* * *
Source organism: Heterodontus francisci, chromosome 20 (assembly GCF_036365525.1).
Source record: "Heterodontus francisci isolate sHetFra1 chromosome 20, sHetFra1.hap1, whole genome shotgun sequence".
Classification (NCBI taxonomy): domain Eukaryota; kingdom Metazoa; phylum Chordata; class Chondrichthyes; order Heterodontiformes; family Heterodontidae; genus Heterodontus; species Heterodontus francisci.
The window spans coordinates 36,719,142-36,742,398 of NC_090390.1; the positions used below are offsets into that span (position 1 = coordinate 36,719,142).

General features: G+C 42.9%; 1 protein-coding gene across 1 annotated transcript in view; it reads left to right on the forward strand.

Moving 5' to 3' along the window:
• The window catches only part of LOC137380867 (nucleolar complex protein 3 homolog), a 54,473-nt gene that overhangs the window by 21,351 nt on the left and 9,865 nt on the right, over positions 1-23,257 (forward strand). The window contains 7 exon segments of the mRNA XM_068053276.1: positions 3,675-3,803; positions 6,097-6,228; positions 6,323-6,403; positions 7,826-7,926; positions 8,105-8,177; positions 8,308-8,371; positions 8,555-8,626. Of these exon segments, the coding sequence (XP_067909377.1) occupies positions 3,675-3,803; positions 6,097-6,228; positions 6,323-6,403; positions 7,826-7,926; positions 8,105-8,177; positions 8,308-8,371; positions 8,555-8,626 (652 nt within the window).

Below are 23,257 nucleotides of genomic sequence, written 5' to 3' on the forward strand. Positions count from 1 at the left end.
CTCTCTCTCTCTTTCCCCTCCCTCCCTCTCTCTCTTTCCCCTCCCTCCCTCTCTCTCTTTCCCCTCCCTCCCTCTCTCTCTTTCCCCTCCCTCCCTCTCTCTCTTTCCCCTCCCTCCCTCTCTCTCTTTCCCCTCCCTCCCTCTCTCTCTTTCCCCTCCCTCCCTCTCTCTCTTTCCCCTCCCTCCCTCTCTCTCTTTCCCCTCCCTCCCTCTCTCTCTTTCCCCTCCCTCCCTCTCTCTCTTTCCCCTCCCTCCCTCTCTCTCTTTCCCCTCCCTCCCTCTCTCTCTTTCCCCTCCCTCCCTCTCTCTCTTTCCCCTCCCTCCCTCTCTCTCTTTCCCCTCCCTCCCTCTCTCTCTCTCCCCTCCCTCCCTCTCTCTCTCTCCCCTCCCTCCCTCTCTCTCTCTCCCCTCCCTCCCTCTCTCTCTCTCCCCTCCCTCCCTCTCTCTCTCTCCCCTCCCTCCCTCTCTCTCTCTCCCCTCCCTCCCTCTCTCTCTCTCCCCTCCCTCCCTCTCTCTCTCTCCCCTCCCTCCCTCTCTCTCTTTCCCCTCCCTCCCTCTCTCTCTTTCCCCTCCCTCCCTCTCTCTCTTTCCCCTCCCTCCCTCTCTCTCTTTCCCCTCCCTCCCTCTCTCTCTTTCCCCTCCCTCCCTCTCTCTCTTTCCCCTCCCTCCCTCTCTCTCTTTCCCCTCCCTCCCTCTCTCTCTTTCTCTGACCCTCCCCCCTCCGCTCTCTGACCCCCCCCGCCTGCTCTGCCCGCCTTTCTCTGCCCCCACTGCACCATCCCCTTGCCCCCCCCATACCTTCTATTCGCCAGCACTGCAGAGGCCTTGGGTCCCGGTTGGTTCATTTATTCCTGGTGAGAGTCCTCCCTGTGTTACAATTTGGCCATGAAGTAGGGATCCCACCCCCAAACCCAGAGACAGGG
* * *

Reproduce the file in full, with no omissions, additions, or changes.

Source organism: Heterodontus francisci, chromosome 20 (assembly GCF_036365525.1).
Source record: "Heterodontus francisci isolate sHetFra1 chromosome 20, sHetFra1.hap1, whole genome shotgun sequence".
Classification (NCBI taxonomy): domain Eukaryota; kingdom Metazoa; phylum Chordata; class Chondrichthyes; order Heterodontiformes; family Heterodontidae; genus Heterodontus; species Heterodontus francisci.
The window spans coordinates 36,719,142-36,742,398 of NC_090390.1; the positions used below are offsets into that span (position 1 = coordinate 36,719,142).

General features: G+C 42.9%; 1 protein-coding gene across 1 annotated transcript in view; it reads left to right on the forward strand.

Moving 5' to 3' along the window:
• The window catches only part of LOC137380867 (nucleolar complex protein 3 homolog), a 54,473-nt gene that overhangs the window by 21,351 nt on the left and 9,865 nt on the right, over positions 1-23,257 (forward strand). The window contains 7 exon segments of the mRNA XM_068053276.1: positions 3,675-3,803; positions 6,097-6,228; positions 6,323-6,403; positions 7,826-7,926; positions 8,105-8,177; positions 8,308-8,371; positions 8,555-8,626. Of these exon segments, the coding sequence (XP_067909377.1) occupies positions 3,675-3,803; positions 6,097-6,228; positions 6,323-6,403; positions 7,826-7,926; positions 8,105-8,177; positions 8,308-8,371; positions 8,555-8,626 (652 nt within the window).

Below are 23,257 nucleotides of genomic sequence, written 5' to 3' on the forward strand. Positions count from 1 at the left end.
CTCTCTCTCTCTTTCCCCTCCCTCCCTCTCTCTCTTTCCCCTCCCTCCCTCTCTCTCTTTCCCCTCCCTCCCTCTCTCTCTTTCCCCTCCCTCCCTCTCTCTCTTTCCCCTCCCTCCCTCTCTCTCTTTCCCCTCCCTCCCTCTCTCTCTTTCCCCTCCCTCCCTCTCTCTCTTTCCCCTCCCTCCCTCTCTCTCTTTCCCCTCCCTCCCTCTCTCTCTTTCCCCTCCCTCCCTCTCTCTCTTTCCCCTCCCTCCCTCTCTCTCTTTCCCCTCCCTCCCTCTCTCTCTTTCCCCTCCCTCCCTCTCTCTCTTTCCCCTCCCTCCCTCTCTCTCTTTCCCCTCCCTCCCTCTCTCTCTCTCCCCTCCCTCCCTCTCTCTCTCTCCCCTCCCTCCCTCTCTCTCTCTCCCCTCCCTCCCTCTCTCTCTCTCCCCTCCCTCCCTCTCTCTCTCTCCCCTCCCTCCCTCTCTCTCTCTCCCCTCCCTCCCTCTCTCTCTCTCCCCTCCCTCCCTCTCTCTCTCTCCCCTCCCTCCCTCTCTCTCTTTCCCCTCCCTCCCTCTCTCTCTTTCCCCTCCCTCCCTCTCTCTCTTTCCCCTCCCTCCCTCTCTCTCTTTCCCCTCCCTCCCTCTCTCTCTTTCCCCTCCCTCCCTCTCTCTCTTTCCCCTCCCTCCCTCTCTCTCTTTCCCCTCCCTCCCTCTCTCTCTTTCTCTGACCCTCCCCCCTCCGCTCTCTGACCCCCCCCGCCTGCTCTGCCCGCCTTTCTCTGCCCCCACTGCACCATCCCCTTGCCCCCCCCATACCTTCTATTCGCCAGCACTGCAGAGGCCTTGGGTCCCGGTTGGTTCATTTATTCCTGGTGAGAGTCCTCCCTGTGTTACAATTTGGCCATGAAGTAGGGATCCCACCCCCAAACCCAGAGACAGGG